Co-ordination Chemistry of the Platinum Metals
Co-ordination Chemistry of the Platinum Metals
A Review of the Seventh International Conference
The Seventh International Conference on Co-ordination Chemistry, held at Stockholm and Uppsala during June 1962, was attended by six hundred participants from more than thirty countries. About two hundred and fifty papers were presented, some thirty of which dealt wholly or partly with the chemistry of the platinum metals.
While many of these papers describe work that has at present no obvious application, some of the complexes described have potentialities as homogeneous catalysts. There is a rapidly growing interest in the co-ordination compounds formed from platinum and palladium complexes with olefinic or acetylenic ligands; the subsequent reactions of these complexes will undoubtedly assume importance in synthetic organic chemistry.
M. R. Truter, Leeds University, discussed the structure of the monomeric complex trimethyl (acetylacetonyl) 2,2’-bipyridyl platinum and of the related dimeric complex Me3Pt.PrCOCHCOPr, both of which showed the interesting feature of some form of a co-ordination bond from the central carbon atom of the β-diketone to the platinum group metal.
A.J. Edwards, J. H. Holloway, R. D. Peacock and R. W.H. Small, of Birmingham University, showed that tetrameric units exist in the solid state of a number of transition metal penta-fluorides. The refinement of the ruthenium pentafluoride structure had not been completed, but it appears that the metal itself possesses a distorted octahedral co-ordination. Osmium pentafluoride was found to be the isostructural with the ruthenium compound.
C. Berecki-Biedermann, of the Royal Technical High School, Stockholm, mentioned experimental problems in the preparation of solutions of pure rhodium(III) and palladium(II) perchlorates.
R. G. Hayter, Mellon Institute, Pittsburgh, presented his findings on some palladium(III) complexes. He reported a series of compounds [PdX(PR2)L]2 (X-Cl, Br, I, SCN; R=Et, Ph; L=R.2PH or R3P), and produced evidence in favour of a phosphorus-bridged structure.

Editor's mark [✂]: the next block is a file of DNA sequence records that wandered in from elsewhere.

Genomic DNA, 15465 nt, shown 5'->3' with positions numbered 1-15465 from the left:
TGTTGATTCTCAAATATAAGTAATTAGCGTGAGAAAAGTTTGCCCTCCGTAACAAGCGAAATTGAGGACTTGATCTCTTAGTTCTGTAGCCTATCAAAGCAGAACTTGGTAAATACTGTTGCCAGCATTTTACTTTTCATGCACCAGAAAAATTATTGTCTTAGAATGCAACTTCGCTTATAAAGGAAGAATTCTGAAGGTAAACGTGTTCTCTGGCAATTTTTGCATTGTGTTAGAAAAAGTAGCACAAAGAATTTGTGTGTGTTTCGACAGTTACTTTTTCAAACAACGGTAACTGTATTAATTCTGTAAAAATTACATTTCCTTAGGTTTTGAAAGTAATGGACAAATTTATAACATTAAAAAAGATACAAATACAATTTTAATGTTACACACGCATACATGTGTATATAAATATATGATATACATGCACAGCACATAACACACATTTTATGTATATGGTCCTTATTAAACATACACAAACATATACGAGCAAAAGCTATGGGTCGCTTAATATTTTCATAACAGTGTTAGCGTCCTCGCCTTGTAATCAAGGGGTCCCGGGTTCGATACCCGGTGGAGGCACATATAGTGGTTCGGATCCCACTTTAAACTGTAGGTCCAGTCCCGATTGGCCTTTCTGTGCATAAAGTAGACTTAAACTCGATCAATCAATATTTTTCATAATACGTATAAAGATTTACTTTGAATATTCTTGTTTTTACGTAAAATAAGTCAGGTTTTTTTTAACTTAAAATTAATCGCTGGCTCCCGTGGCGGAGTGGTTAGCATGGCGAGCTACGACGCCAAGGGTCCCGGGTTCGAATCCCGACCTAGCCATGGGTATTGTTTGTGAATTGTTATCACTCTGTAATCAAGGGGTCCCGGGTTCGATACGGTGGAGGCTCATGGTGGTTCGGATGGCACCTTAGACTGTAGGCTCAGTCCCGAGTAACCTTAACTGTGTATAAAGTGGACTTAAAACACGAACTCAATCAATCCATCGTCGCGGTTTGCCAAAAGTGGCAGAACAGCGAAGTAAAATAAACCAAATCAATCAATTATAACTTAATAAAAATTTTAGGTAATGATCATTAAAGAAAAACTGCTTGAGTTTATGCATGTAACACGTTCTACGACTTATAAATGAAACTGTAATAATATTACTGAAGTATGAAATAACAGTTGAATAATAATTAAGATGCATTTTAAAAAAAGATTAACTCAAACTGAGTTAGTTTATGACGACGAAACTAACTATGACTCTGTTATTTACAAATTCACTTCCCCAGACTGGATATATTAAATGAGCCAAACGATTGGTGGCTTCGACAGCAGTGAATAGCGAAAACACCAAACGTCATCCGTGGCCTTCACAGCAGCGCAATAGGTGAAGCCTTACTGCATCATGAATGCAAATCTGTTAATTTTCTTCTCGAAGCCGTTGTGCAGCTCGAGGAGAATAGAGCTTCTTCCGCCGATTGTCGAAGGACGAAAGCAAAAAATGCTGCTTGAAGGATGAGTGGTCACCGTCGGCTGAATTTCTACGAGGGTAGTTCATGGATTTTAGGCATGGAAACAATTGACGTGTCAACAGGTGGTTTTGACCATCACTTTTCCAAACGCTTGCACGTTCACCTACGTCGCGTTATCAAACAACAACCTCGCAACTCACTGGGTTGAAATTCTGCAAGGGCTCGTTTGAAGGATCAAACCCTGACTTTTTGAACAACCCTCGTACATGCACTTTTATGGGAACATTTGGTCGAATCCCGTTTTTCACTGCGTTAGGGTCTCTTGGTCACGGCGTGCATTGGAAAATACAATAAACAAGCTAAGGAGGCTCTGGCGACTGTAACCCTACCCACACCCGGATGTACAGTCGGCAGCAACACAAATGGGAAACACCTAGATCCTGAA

Measurements of a number of physical properties including infra-red spectra, molecular weight, colour and melting points were presented. These compounds were non-electrolytes and were shown to be dimeric in a number of solvents. A halogen-bridged structure is discarded in favour of a phosphorus-bridged one, in view of the nature of the reaction products with reagents such as amines or thiocyanate ion.
Preliminary X-ray data suggested that the trans structure indicated in the diagram is correct. A number of related ionic compounds were also reported.
G. B. Kauffman, J. H. Tsai, R. M. Kallo, R. C. Fay and C. K. Jørgensen, of Fresno State College, University of Illinois and Cyanamid Research Institute, Geneva, investigated the iridium complexes of composition [Ir(Et2S)3 Cl3]. They suggested that the yellow non-electrolytic isomer possesses the cis structure and that the red isomer was a 1:1 electrolyte and could be formulated as an electrolytic polymerisation isomer of the yellow form. The latter formed in benzene under the influence of ultra-violet light a brownish-orange compound formulated as [Ir(Et2S)2Cl3]2.
Allyl alcohol, under conditions of homogeneous catalysis by means of Pt(II) ions and acid, was shown by J. Milgrom and W. H. Urry, American Oil Co., Whitney, Indiana, and University of Chicago, to give in suitable circumstances either diallyl ether or a mixture of this with allyl alkyl ether. The overall process can be written as CH2=CHCH2OH + ROH→CH2=CHCH2OCH2CH=CH2+CH2 =CHCH2OR+H2O (R=saturated alkyl). If allyl alcohol was the only one present diallyl ether was the sole product, but when a saturated alcohol was added the proportion of the symmetrical to the unsymmetrical ether depended on the nature of the saturated alkyl group.